The first thing you’ll notice when you look at a double handed fly rod versus a single handed rod is that not only is it much longer, it is much thicker also. This comparison also relates back to fly lines. Knowing that this is already a complicated topic, the easiest way to understand how the line ratings work is to realize that a #8 single handed rod and line bares no resemblance to a #8 two handed rod. In fly line terms a standard #8 fly line weighs 210 grains for the first 30 feet, in contrast most #8 Spey lines have head weights of around 500 to 550 grains. Consequently for me a #7 double hander is more than enough for my NZ fishing applications.
Two handers have been gaining in popularity here in New Zealand for a number of fishing applications. The reality of the situation is single handed fly rods are still going to offer the best solution for most of our fishing requirements, however there are a number of specific situations where the double handers will excel. What’s more once you’ve started to play around with a double handed rod or two you start to think about new things to do with them.
For me I think a switch rod fits into my range well for fishing wet flies such as woolly buggers and rabbit type flies in many of our classic river fisheries over summer. I fish a five weight switch rod for this, teamed up with a full sinking line and a handful of ten foot Polyleaders to get the flies down. It’s a neat alternative to upstream nymphing and I’m certain the larger flies help to account for larger fish.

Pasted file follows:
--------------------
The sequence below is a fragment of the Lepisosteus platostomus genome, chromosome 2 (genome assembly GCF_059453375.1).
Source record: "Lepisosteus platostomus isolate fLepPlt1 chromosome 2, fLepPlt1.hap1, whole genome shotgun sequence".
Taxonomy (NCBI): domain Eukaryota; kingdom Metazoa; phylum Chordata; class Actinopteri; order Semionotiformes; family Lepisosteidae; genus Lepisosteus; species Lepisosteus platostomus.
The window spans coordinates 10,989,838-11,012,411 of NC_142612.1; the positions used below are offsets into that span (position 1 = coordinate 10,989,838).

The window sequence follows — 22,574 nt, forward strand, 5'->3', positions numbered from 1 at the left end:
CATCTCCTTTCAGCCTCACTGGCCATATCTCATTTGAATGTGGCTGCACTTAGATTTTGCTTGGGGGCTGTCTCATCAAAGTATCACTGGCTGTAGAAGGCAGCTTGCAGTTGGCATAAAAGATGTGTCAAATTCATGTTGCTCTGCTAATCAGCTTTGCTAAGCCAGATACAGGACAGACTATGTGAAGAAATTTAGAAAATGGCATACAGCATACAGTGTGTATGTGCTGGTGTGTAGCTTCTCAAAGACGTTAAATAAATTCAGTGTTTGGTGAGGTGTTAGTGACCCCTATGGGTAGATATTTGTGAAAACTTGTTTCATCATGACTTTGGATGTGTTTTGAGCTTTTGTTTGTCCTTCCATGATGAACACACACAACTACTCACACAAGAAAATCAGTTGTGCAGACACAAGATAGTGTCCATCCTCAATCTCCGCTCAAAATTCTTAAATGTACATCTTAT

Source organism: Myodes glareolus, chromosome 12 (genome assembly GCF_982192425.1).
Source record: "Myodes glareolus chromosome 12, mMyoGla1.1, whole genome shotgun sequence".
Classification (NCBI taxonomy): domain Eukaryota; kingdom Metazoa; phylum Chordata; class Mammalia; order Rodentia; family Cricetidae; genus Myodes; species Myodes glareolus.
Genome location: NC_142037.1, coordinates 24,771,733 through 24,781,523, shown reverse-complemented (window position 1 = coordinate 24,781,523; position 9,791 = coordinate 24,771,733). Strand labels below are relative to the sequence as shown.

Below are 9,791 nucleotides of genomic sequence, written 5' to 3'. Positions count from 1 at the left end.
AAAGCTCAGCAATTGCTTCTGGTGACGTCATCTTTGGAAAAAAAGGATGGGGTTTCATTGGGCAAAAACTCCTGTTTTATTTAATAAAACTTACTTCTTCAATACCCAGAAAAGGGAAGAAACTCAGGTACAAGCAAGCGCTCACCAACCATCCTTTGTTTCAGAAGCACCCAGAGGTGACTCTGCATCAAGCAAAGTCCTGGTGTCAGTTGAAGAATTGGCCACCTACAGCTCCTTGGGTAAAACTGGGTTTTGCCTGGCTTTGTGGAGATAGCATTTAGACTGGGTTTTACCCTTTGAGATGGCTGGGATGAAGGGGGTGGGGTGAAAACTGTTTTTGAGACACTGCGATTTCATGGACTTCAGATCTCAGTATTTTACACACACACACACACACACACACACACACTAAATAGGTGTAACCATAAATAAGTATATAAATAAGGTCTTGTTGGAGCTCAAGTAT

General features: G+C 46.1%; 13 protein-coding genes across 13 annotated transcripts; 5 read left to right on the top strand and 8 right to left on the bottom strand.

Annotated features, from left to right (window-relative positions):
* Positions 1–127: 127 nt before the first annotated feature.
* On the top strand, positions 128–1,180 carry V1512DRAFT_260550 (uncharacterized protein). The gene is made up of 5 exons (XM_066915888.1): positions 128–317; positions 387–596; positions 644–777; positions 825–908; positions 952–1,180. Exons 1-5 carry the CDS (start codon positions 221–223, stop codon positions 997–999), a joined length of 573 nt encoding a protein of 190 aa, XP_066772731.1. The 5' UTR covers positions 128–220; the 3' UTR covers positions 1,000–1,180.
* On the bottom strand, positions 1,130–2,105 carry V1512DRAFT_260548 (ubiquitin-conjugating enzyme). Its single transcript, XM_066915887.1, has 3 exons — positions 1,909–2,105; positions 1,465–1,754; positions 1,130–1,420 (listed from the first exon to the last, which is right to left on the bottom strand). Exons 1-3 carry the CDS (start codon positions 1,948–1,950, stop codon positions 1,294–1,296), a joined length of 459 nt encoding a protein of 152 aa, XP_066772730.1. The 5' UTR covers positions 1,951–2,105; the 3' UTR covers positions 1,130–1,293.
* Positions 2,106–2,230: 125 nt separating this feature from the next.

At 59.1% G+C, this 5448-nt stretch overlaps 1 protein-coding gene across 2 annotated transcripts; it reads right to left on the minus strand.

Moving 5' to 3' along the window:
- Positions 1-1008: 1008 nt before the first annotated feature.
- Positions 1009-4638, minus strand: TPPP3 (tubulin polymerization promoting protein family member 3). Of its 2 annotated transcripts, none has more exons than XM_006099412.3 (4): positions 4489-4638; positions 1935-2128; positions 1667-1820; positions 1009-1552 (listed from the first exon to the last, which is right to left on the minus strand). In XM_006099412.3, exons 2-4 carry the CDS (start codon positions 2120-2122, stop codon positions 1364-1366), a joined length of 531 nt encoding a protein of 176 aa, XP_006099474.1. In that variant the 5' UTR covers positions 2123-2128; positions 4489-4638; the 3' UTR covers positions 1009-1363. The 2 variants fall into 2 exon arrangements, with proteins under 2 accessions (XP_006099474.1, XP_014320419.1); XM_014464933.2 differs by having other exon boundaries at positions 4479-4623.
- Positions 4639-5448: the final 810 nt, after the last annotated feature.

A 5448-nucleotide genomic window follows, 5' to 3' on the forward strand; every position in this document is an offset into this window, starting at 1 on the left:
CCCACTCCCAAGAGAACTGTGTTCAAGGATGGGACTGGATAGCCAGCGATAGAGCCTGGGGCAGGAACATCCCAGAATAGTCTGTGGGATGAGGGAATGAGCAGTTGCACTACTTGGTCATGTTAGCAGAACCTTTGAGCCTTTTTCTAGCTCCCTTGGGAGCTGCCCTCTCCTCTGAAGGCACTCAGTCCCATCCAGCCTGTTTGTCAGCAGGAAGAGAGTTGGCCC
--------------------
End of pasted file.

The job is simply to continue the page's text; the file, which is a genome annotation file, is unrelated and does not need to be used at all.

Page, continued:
Large expanses of water are often ignored by fly fishermen, double handers make all things possible
The second category is in the larger rivers such as the Tongariro for sweeping the large pools early winter for the large browns or for chasing sea run browns and salmon throughout the Canterbury river systems. For this I’ve chosen to fish a 13’6 rod for a #7 line. For the Tongariro I tend to fish European style with shooting heads and long fast sink Polyleaders. This set up enables me to make long casts with ease even when deep wading. For the larger Canterbury rivers, I’ve found that getting down is the ultimate goal and with that in mind I use the same rod but switch over to a Skagit system to ensure I get my flies down in front of the fish. To simplify the system what I have set up is one reel with a floating running line which is looped at the end, onto this I loop either a European head system or a Skagit system. The rest of the heads I carry on shooting head spools and in a separate pouch I carry a selection of ten foot and fourteen foot polyleaders. I do have a traditional line set up also, but to be honest at the moment that is just for casting demonstrations and practice rather than actual fishing application.
By and large I only use my double handers for down and across fishing although I’ve talked to a number of anglers who have successfully used their double handers for nymphing and although I’ve caught a few nice fish doing this I personally still prefer to nymph with single handed rods. In saying that, I may just need to work some more on my techniques.
I’ve attempted in this article to keep things as simple as possible, but in reality this is one of the most complex topics in fly fishing. One thing’s for sure, double handers open up new realms of the New Zealand fishing experience especially in their ability to fish large flies effectively in our bigger rivers. And what happens when you fish big flies in big rivers? Well I’ll leave that for you to find out.